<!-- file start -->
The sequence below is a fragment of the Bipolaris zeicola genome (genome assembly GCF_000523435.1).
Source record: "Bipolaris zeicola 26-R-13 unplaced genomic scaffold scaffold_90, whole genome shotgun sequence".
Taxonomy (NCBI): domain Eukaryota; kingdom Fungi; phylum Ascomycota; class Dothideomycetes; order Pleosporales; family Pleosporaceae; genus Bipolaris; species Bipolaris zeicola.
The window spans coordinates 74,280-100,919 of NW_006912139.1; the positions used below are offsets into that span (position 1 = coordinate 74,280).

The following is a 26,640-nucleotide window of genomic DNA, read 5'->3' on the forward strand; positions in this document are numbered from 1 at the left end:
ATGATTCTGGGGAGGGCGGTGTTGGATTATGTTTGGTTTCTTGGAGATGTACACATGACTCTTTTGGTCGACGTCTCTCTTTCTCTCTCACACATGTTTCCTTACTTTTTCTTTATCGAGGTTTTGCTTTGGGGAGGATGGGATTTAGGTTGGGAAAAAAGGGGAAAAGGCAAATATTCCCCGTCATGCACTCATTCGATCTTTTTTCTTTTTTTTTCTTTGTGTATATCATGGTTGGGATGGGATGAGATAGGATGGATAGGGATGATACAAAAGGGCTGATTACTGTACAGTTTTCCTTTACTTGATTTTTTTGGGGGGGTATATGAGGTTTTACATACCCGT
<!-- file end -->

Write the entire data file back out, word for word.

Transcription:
The sequence below is a fragment of the Bipolaris zeicola genome (genome assembly GCF_000523435.1).
Source record: "Bipolaris zeicola 26-R-13 unplaced genomic scaffold scaffold_90, whole genome shotgun sequence".
Taxonomy (NCBI): domain Eukaryota; kingdom Fungi; phylum Ascomycota; class Dothideomycetes; order Pleosporales; family Pleosporaceae; genus Bipolaris; species Bipolaris zeicola.
The window spans coordinates 74,280-100,919 of NW_006912139.1; the positions used below are offsets into that span (position 1 = coordinate 74,280).

The following is a 26,640-nucleotide window of genomic DNA, read 5'->3' on the forward strand; positions in this document are numbered from 1 at the left end:
ATGATTCTGGGGAGGGCGGTGTTGGATTATGTTTGGTTTCTTGGAGATGTACACATGACTCTTTTGGTCGACGTCTCTCTTTCTCTCTCACACATGTTTCCTTACTTTTTCTTTATCGAGGTTTTGCTTTGGGGAGGATGGGATTTAGGTTGGGAAAAAAGGGGAAAAGGCAAATATTCCCCGTCATGCACTCATTCGATCTTTTTTCTTTTTTTTTCTTTGTGTATATCATGGTTGGGATGGGATGAGATAGGATGGATAGGGATGATACAAAAGGGCTGATTACTGTACAGTTTTCCTTTACTTGATTTTTTTGGGGGGGTATATGAGGTTTTACATACCCGT